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What You Need to Know About Visiting California Breweries

Celebrate California's reopening by raising a glass to the Golden State's craft beer industry

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With many of California's COVID-19 restrictions lifted, breweries and taprooms are fully open for business, which means no capacity restrictions and no social distancing protocols. In other words, there are plenty of reasons for beer lovers and brewers to raise a pint in celebration.

"Since the June 15th reopening, we're able to operate basically the same way we did pre-pandemic, and we're doing everything in our power to get back there," says Gregg Frazer, vice president of hospitality at San Diego–based Stone Brewing. "For people visiting our brewery or taprooms, the experience will be very similar to what it was before the pandemic—and hopefully even a little better."

After pandemic restrictions began in March 2020, most California breweries made major adjustments to their indoor and outdoor spaces to accommodate social distancing rules. Now many brewpubs are choosing to retain those modifications because guests like them.

Stone Brewing added extra outdoor seating at their two largest locations in Escondido and San Diego's Liberty Station, and with social-distancing mandates lifted, they can now accommodate even more guests.

"We're fortunate enough to have amazing, beautiful grounds that we could utilize,” Frazer says. “Now that it's no longer reservation-only, people don't have to stay in their seats. They can just stroll around our beautiful grounds. People can come in, walk to the bar, and enjoy a beer. There are no longer any mandates about social distancing—that's a big difference from before."

During the pandemic, Stone Brewing instituted contactless ordering so guests could order beer and food without interacting with a server, and that service will remain.

"We're continuing to use that as part of a hybrid model," Frazer says. "You can order beer or food the traditional way—through a server who comes to your table—and you have the added ability to order additional drinks, food, or merchandise from your phone. It's great for people who don't want to wait."

The company, which has additional locations in Pasadena, Oceanside, and Napa, has seen a steady increase in customers since March, and Frazer expects that California's official reopening will further elevate those numbers.

"The wonderful thing is that the pent-up demand is significant. It feels like people are ready and demand is growing. There's been a huge backlog of events—birthday parties, bridal showers, weddings. The demand is off the charts, and we're letting it roll," he says.

California’s craft beer community has grown to more than 1,000 breweries spanning every part of the state, including pioneering brands with multiple locations like Sierra Nevada Brewing Co. and Firestone Walker Brewing Co. From a geographic perspective, the offerings range from the Humble Farmer Brewing Company near the Mexican border in the Imperial Valley to SeaQuake Brewing, almost 1,000 miles north in Crescent City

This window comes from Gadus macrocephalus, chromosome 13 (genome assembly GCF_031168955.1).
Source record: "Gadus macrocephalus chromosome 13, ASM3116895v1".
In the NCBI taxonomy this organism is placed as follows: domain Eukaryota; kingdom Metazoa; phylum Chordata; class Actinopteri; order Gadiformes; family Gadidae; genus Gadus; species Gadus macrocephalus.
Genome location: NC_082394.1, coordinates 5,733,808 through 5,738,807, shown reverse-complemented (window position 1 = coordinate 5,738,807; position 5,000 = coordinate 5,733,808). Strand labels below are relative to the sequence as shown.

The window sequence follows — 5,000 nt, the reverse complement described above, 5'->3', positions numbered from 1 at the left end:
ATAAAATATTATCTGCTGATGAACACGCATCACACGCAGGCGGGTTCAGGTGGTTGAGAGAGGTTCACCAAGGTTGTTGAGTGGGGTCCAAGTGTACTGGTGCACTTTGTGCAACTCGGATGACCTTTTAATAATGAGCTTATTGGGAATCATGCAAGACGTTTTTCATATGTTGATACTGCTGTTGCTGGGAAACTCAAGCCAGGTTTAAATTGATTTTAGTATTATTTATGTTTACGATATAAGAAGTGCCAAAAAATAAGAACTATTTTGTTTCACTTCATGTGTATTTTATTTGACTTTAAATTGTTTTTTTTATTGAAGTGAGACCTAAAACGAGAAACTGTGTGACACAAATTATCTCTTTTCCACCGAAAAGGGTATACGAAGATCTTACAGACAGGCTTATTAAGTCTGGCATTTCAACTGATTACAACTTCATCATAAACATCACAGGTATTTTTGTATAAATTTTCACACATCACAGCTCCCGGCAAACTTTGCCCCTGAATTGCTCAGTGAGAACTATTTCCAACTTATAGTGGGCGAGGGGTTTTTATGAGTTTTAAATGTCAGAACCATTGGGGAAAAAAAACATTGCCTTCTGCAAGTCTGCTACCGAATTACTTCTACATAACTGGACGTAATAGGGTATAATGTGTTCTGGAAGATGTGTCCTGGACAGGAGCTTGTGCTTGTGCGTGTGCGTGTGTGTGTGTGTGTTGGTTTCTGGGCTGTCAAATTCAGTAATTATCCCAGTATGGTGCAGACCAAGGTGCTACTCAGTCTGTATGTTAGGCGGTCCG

Somewhere near the middle lies HenHouse Brewing Company in Santa Rosa and Petaluma, a relative newcomer on the craft beer scene that's known for its hop-forward brews and colorful, artistic cans.

CEO Collin McDonnell says California's June 15th reopening is a happy milestone, but the beer industry has entered an entirely new phase post-pandemic.

"There's no going back to 2019. We're doing things differently now than we were in 2020, but we're never going back to the way we were doing them in 2019," McDonnell says.

"On a basic level, customers are really focused on spaciousness and cleanliness, so we've adapted to that. We were already focused on outdoor seating, and we'll continue to create bigger outdoor spaces and make sure our indoor spaces are ventilated and airy."

At 21st Amendment Brewery in the San Francisco Bay Area, cofounder Nico Freccia agrees that the brewery business has weathered big changes in the last 15 months.

"The June 15th reopening was definitely a big relief. We're very busy, and one of the biggest changes for us is that we can allow more people in the bar area," Freccia says. "We're not going to pack them in like sardines, though—we're going to respect personal space and limit the number of people who can crowd into a standing-room environment."

21st Amendment's San Francisco brewpub is walking distance from Oracle Park, where the San Francisco Giants play. Freccia says now that social-distancing rules have vanished, his staff can better manage the crowds, especially on game days. "We don't need to have a one-way route to the bathrooms anymore," he says.

He adds that the industry has seen positive changes from the pandemic. "Everybody in the brewery business uses enhanced cleaning protocols now. I think all breweries and restaurants are paying a lot more attention to that now, and that's very good."

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